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Appendix B. HTML 2.0 Style Sheet

The style sheet provided in this chapter was excerpted from the CSS1 specification and is included here to give authors an idea of how legacy browser behavior in handling HTML can be reproduced, or at least approximated, using CSS1 rules. A thorough understanding of this style sheet is a good first step to understanding how CSS1 operates. The simpler HTML 2.0 style sheet is reproduced here in order to minimize complexity and possible confusion. A suggested style sheet for HTML 3.2 is also available on the W3C web site, as part of the CSS2 specification.

This HTML 2.0 style sheet was written by Todd Fahrner, in accordance

Note that the positioned element has padding, a double border, and a slightly different background color. In Figure 9-2, it has no margins, but if it did, they would create blank space between the borders and the offset edges. This would make the positioned element appear as though it did not completely fill the lower-right quarter of the containing block. In truth, it would do so, but this would not be immediately apparent to the eye. In other words, the following two sets of styles would have the same visual appearance, assuming the containing block to be 100 ems high by 100 ems wide: with the suggested rendering in the HTML 2.0 specification:

margin: 1em;
font-family: serif;
line-height: 1.1;
background: white;
color: black;
H1, H2, H3, H4, H5, H6, P, UL, OL, DIR, MENU, DIV,
DT, DD, ADDRESS, BLOCKQUOTE, PRE, BR, HR { display: block }
IMG, SPAN { display: inline }
LI { display: list-item }
H1, H2, H3, H4 { margin-top: 1em; margin-bottom: 1em }
H5, H6 { margin-top: 1em }
H1 { text-align: center }
H1, H2, H4, H6 { font-weight: bold }
H3, H5 { font-style: italic }
H1 { font-size: xx-large }
H2 { font-size: x-large }
H3 { font-size: large }
B, STRONG { font-weight: bolder } /* relative to the parent */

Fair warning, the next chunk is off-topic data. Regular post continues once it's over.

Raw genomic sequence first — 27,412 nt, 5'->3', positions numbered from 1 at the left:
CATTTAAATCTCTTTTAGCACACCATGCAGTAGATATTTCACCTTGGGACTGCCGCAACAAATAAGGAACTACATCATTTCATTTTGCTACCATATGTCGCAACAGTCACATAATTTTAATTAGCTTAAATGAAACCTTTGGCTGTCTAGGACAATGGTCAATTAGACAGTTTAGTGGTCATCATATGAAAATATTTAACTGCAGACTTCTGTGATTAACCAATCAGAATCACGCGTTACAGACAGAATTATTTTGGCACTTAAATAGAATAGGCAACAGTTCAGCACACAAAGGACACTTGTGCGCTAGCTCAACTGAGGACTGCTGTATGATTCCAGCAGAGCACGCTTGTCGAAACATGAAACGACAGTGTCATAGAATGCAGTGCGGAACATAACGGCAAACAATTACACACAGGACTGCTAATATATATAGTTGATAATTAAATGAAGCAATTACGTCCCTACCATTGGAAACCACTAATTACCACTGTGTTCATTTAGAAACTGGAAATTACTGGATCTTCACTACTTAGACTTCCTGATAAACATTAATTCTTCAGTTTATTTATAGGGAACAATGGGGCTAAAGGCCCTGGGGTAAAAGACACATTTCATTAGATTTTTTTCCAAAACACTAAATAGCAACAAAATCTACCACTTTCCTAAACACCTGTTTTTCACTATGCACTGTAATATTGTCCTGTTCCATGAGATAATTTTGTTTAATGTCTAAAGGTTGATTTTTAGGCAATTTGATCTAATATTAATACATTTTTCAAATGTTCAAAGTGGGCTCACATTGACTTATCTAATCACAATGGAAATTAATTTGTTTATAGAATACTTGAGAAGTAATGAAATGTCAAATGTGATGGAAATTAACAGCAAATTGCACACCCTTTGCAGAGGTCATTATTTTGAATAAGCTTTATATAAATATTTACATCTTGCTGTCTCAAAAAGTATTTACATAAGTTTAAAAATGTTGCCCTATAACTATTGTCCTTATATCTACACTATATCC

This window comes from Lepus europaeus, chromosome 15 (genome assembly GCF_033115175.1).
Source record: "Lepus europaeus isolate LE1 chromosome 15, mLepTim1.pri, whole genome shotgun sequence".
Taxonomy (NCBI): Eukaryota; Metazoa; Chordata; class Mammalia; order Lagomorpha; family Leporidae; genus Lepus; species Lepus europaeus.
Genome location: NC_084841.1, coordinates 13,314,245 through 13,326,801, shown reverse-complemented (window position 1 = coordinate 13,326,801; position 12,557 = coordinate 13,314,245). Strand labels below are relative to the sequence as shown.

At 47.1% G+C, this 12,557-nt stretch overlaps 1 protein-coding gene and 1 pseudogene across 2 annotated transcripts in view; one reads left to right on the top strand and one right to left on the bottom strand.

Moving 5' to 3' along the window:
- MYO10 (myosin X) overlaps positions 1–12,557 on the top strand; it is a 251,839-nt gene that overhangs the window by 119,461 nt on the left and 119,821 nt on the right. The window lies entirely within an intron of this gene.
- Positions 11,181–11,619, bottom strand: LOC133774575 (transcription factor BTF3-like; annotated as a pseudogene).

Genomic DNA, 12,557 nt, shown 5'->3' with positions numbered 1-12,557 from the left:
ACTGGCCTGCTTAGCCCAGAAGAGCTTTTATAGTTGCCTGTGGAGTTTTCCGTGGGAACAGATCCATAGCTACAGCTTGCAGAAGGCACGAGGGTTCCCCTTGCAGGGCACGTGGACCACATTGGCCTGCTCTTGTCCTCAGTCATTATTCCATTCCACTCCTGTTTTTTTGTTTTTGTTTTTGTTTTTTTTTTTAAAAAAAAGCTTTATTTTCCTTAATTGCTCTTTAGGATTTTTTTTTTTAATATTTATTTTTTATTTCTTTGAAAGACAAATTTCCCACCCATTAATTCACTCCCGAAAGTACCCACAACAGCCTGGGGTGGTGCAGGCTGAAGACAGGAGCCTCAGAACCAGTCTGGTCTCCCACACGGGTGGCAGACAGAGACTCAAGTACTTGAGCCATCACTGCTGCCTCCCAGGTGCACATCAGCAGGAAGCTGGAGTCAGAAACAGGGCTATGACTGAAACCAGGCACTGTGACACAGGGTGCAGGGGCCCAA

I, CITE, EM, VAR, ADDRESS, BLOCKQUOTE { font-style: italic }
PRE, TT, CODE, KBD, SAMP { font-family: monospace }
PRE { white-space: pre }
ADDRESS { margin-left: 3em }
BLOCKQUOTE { margin-left: 3em; margin-right: 3em }
UL, DIR { list-style: disc }
OL { list-style: decimal }
MENU { margin: 0 }      /* tight formatting */
LI { margin-left: 3em }
DT { margin-bottom: 0 }
DD { margin-top: 0; margin-left: 3em }
HR { border-top: solid }   /* 'border-bottom' could also have been used */
A:link { color: blue }    /* unvisited link */
A:visited { color: red }   /* visited links */
A:active { color: lime }   /* active links */
/* setting the anchor border around IMG elements
requires contextual selectors */
A:link IMG { border: 2px solid blue }
A:visited IMG { border: 2px solid red }
A:active IMG { border: 2px solid lime }

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scrollbars appearing or disappearing in a dynamic environment." Thus, even if the element has sufficient space to display all of its content, the scrollbars would still appear. In addition, when printing a page or otherwise displaying the document in a paged medium, the content should be displayed as though the value of overflow were declared to be visible.

If the overflow is set to a line-height value for a block-level element, butthe only way this will have any visual impact is by being applied toinline content within that block-level element. Consider thefollowing paragraph, for example:

<P STYLE="line-height: 0.25em;"></P>

Without content, the paragraph won't have anything to display,so it will not. The fact that this paragraph has aline-height of any value -- be it0.25em or 25in -- makes no then its background should be transparent so that the background of its ancestor elements will be visible. Imagine for a moment that the default value were something else, such as silver. Then you would always see something along the lines of Figure 6-16. This could be quite a problem, if that's how browsers behaved! Fortunately, they don't.

Figure 6-16

Figure 6-16. Nontransparent backgrounds

Most of the time, you'll have no reason to use the keyword transparent. On occasion, though, it can be useful. Although it's the default value, users might set their

7.5.3. Padding and Inline Elements

There is one major difference between margins and padding when it comes to inline elements. Let's turn things around and talk about left and right padding first off. Here, if we set values for the left or right padding, they will be visible, as Figure 7-60 makes apparent.

B {padding-left: 10px; padding-right: 10px; background: silver;}
Figure 7-60

Figure 7-60. Padding on an inline element


Figure 8-61

Figure 8-61. Assigning the line-height property to inline elements

It's important to keep these sorts of things in mind whenyou're trying to do things like add borders to an inlineelement. Let's say you want to put 5-pixel borders around anyhyperlink:

A:link {border: 5px solid blue;}

If you don't set a large enough line-height